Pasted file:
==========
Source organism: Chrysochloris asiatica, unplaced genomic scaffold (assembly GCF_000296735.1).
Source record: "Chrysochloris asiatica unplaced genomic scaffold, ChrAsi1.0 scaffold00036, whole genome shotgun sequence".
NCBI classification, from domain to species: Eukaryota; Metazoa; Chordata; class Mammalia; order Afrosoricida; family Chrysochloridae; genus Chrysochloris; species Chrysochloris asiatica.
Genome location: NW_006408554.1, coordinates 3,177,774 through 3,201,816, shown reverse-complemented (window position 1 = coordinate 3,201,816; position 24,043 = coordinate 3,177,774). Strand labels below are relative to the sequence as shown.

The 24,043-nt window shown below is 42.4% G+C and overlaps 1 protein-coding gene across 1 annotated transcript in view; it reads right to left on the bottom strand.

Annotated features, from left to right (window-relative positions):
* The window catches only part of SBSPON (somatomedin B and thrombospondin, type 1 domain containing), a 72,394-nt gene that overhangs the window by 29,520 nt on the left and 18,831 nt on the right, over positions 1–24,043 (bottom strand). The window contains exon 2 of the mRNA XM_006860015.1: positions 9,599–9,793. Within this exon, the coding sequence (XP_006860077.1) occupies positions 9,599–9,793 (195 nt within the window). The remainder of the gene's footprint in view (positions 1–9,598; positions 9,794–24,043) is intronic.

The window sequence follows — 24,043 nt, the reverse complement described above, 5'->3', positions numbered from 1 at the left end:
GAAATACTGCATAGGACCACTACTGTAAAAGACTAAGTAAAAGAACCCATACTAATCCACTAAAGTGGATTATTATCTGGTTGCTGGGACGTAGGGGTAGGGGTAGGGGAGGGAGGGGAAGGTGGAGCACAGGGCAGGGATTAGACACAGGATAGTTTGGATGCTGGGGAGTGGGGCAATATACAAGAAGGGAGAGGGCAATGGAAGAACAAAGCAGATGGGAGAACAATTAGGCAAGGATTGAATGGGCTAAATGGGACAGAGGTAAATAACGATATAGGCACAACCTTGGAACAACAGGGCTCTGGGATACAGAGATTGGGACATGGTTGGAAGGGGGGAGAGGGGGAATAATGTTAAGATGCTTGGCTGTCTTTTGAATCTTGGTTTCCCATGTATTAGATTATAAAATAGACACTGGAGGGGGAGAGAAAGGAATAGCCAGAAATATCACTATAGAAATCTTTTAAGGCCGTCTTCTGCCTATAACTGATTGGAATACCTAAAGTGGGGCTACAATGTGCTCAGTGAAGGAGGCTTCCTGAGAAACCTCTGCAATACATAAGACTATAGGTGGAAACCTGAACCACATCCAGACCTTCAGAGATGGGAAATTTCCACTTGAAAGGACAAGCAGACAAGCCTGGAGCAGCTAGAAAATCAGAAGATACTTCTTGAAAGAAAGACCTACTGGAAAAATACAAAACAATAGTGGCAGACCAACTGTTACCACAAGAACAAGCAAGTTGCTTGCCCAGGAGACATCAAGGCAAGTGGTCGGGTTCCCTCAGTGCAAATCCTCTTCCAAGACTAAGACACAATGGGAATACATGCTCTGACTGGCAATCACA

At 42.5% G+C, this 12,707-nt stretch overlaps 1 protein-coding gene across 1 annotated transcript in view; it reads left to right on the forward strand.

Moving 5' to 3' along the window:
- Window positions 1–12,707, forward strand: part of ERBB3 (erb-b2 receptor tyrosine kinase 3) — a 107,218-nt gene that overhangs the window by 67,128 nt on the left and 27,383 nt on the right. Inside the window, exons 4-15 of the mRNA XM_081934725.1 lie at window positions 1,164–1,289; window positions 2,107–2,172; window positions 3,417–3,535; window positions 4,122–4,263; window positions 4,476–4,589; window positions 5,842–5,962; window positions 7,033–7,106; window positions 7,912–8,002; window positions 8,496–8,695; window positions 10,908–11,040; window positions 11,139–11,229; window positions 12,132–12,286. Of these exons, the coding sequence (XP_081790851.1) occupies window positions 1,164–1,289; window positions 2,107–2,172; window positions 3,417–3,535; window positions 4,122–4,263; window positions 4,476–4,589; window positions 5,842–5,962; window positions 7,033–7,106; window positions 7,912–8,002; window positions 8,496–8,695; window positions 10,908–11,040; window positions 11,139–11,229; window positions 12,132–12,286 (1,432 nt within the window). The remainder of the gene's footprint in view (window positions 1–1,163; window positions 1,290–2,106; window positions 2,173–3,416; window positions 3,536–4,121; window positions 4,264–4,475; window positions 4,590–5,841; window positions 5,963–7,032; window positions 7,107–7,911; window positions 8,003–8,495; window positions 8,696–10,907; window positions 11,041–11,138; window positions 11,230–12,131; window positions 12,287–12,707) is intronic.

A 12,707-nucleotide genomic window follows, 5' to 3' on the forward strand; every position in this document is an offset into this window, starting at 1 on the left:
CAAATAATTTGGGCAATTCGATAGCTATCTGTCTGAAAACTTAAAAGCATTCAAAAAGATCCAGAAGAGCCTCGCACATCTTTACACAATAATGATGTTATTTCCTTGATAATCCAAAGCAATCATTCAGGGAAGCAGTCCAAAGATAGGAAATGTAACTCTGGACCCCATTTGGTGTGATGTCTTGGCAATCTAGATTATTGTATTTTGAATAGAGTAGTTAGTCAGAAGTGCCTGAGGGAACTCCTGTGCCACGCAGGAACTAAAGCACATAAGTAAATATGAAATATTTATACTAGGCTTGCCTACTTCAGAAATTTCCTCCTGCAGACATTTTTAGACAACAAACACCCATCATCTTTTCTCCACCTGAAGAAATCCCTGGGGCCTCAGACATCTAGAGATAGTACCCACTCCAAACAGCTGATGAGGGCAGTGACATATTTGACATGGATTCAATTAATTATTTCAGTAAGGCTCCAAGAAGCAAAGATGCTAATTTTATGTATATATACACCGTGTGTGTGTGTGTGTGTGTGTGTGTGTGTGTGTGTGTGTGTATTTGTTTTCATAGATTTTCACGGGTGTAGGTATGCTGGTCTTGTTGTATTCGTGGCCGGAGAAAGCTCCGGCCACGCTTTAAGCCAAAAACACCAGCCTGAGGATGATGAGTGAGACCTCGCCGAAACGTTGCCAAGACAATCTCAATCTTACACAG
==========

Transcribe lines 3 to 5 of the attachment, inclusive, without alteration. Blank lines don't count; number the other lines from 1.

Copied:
NCBI classification, from domain to species: Eukaryota; Metazoa; Chordata; class Mammalia; order Afrosoricida; family Chrysochloridae; genus Chrysochloris; species Chrysochloris asiatica.
Genome location: NW_006408554.1, coordinates 3,177,774 through 3,201,816, shown reverse-complemented (window position 1 = coordinate 3,201,816; position 24,043 = coordinate 3,177,774). Strand labels below are relative to the sequence as shown.

The 24,043-nt window shown below is 42.4% G+C and overlaps 1 protein-coding gene across 1 annotated transcript in view; it reads right to left on the bottom strand.